Marcia Rieke Discusses Her Role in the Launch of the James Webb Space Telescope

Marcia Rieke of Midland began her journey gazing at the northern Michigan sky — now she’s helping discover cosmic novelties.
Illustration by Rachel Idzerda

Launched on Christmas Day in 2021, the James Webb Space Telescope is the largest and most powerful space telescope ever created. Needless to say, the device and its crisp, detailed images have left the world in awe.

A mission of this magnitude doesn’t happen overnight. It took over two decades of planning and preparation by various scientists and engineers around the globe to launch JWST. One member of this team is Marcia Rieke, 71, who is originally from Midland and now teaches at the University of Arizona.

Rieke, the principal investigator for the telescope’s near-infrared camera (also known as the NIRCam — the camera that can pick up wavelengths humans can’t see), has been involved in the project since its infancy. She has contributed from the early stages of planning the mission and testing the equipment all the way to the research being conducted now. She uses her expertise in infrared astronomy to help fulfill one of JWST’s primary goals: looking back on the formation of the earliest galaxies. With JWST fully functional and in orbit, Rieke explains to Hour Detroit that the work has only just begun.

What was it that sparked your interest in learning about space?

Maybe growing up in upper Michigan, where the sky is nice and dark. Even as a relatively young kid, I was interested in space and read science fiction books. And then, when I was in fourth grade, the first astronauts were launched into space, and that perked a lot of people’s interest.

How did that interest in space end up turning into a career?

Well, for a while, I thought I actually wanted to be an astronaut. At that time, it looked like to be an astronaut, you needed to be an aeronautical engineer. So when I went to college, I thought I would be an aeronautical engineer. But then I took a cosmology class, and that was it. That did it: Forget the engineering — I was going to be a physicist/astronomer.

You’ve done much work with infrared astronomy in particular. How would you explain that branch of the field to someone who doesn’t know anything about it?

Visible light is, of course, the kind of light that astronomers have used for the longest time because they started out just using their eyes to observe it. But once astronomers learned how to detect other forms of light, we started learning all kinds of different things about the universe. The name infrared literally means “beyond red,” and so it starts more or less at the reddest your eyes can see and eventually transitions into longer wavelengths.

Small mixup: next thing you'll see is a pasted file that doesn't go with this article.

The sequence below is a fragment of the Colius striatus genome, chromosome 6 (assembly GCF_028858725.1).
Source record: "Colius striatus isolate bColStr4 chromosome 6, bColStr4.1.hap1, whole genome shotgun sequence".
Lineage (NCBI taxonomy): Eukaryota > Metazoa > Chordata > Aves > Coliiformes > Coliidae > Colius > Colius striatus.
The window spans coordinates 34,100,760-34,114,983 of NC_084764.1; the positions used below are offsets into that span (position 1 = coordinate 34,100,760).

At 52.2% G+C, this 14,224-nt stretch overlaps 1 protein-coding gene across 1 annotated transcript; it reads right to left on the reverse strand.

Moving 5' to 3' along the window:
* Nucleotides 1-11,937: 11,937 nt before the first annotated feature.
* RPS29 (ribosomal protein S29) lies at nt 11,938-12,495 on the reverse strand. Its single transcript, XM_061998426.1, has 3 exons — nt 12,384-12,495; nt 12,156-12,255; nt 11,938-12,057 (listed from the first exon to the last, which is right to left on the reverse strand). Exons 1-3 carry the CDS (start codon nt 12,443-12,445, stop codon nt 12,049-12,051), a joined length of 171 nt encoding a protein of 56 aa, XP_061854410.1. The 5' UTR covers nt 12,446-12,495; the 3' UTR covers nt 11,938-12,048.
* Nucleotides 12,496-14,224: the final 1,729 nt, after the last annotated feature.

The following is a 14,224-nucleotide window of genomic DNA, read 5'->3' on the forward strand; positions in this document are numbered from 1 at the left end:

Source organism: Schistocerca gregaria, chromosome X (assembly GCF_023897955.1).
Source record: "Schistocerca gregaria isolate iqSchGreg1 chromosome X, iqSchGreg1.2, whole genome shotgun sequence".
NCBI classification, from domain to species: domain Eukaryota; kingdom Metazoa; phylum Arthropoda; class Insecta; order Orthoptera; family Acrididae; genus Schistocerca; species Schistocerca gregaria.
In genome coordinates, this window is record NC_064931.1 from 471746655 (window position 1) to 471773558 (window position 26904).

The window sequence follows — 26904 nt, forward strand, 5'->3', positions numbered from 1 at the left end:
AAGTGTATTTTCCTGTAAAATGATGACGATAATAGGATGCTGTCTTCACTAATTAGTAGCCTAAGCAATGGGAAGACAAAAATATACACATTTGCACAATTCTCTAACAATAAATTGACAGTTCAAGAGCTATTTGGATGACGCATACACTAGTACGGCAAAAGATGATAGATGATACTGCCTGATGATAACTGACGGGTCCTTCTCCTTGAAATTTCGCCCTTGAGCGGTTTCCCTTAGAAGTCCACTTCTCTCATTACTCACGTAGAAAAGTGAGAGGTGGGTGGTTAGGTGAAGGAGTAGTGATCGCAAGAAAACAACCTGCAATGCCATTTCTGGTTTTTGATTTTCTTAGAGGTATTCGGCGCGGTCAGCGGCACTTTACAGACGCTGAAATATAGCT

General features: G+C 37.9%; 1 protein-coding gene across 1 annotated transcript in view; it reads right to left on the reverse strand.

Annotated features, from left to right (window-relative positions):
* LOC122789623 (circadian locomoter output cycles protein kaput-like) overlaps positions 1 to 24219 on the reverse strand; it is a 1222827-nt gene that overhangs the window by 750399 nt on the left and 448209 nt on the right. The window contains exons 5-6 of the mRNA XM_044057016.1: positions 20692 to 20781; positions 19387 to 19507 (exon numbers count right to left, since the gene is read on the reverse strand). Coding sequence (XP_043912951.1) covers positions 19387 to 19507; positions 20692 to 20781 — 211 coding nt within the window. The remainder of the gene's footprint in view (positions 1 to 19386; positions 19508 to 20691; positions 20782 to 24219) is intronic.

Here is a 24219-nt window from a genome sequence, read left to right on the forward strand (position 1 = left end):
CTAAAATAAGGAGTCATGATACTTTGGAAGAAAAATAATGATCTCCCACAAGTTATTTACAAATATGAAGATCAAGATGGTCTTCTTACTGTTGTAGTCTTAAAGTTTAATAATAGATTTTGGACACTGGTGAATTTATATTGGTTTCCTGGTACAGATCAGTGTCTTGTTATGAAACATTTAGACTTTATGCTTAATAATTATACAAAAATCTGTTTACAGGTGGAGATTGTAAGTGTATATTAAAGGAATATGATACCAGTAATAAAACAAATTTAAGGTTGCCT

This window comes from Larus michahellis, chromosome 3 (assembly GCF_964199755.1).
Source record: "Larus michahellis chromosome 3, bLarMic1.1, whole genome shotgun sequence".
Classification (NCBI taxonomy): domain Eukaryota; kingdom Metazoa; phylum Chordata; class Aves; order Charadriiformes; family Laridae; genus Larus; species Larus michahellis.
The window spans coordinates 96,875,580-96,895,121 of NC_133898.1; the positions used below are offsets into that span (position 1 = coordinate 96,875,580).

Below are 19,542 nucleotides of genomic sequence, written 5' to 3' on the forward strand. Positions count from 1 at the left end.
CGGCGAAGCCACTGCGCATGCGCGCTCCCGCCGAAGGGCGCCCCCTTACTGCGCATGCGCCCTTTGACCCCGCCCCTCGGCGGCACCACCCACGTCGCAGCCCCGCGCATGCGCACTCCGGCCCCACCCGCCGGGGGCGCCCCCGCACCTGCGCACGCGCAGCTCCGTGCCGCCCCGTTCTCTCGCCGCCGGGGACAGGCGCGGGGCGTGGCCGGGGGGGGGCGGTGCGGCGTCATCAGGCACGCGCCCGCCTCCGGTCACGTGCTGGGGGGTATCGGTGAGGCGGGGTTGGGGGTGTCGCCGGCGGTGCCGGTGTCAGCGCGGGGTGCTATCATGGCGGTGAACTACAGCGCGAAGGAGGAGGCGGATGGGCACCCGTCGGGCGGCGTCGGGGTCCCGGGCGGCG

The infrared is important in several contexts: One is that the output of planets peaks at infrared wavelengths. So, if we wanted to study planets around other stars — we call them exoplanets — the infrared is the best wavelength regime at which to do that. Additionally, when things move away, the wavelengths get stretched.

The original reason for building JWST is that the universe is expanding, and things that are moving away from us, their spectrum is being shifted toward the red. In the case of the first galaxies formed after the big bang, they’re far enough away that their visible light is all shifted into the infrared.

What types of things is JWST looking for specifically?

[We are] trying to find the most distant galaxies. We just finished getting our first batch of data, and we are seeing objects that are not seen by Hubble [Space Telescope]. We’re still sorting out what’s what.

A lot goes into an undertaking like this. What has your role looked like over the years?

My role has changed quite a bit. At first, my role was to help define what the mission should look like, what instruments it should have, and so on. Then, my team was selected to be the one to lead the design and construction of NIRCam. Once it was constructed, we had to test it. And now that all that is done, we’re actually getting the scientific data that we’ve been working for all these years. Now we’re shifting gears and analyzing that data.

What continues to drive your passion for learning about space?

That we don’t know so much. It’s fun to discover things — that’s what drives the passion. That’s what this is all about. You turn up things that you never expected.

What else should people know about JWST?

We have gotten so much coverage in the media because everyone was looking for some kind of good news. To me, it’s very heartening to see that a project that involved 14 different countries has come together and worked so well, … just exquisitely. We worked together to make this happen. I find it reassuring to know that people can still do that.

This story is from the February 2023 issue of Hour Detroit magazine. Read more in our digital edition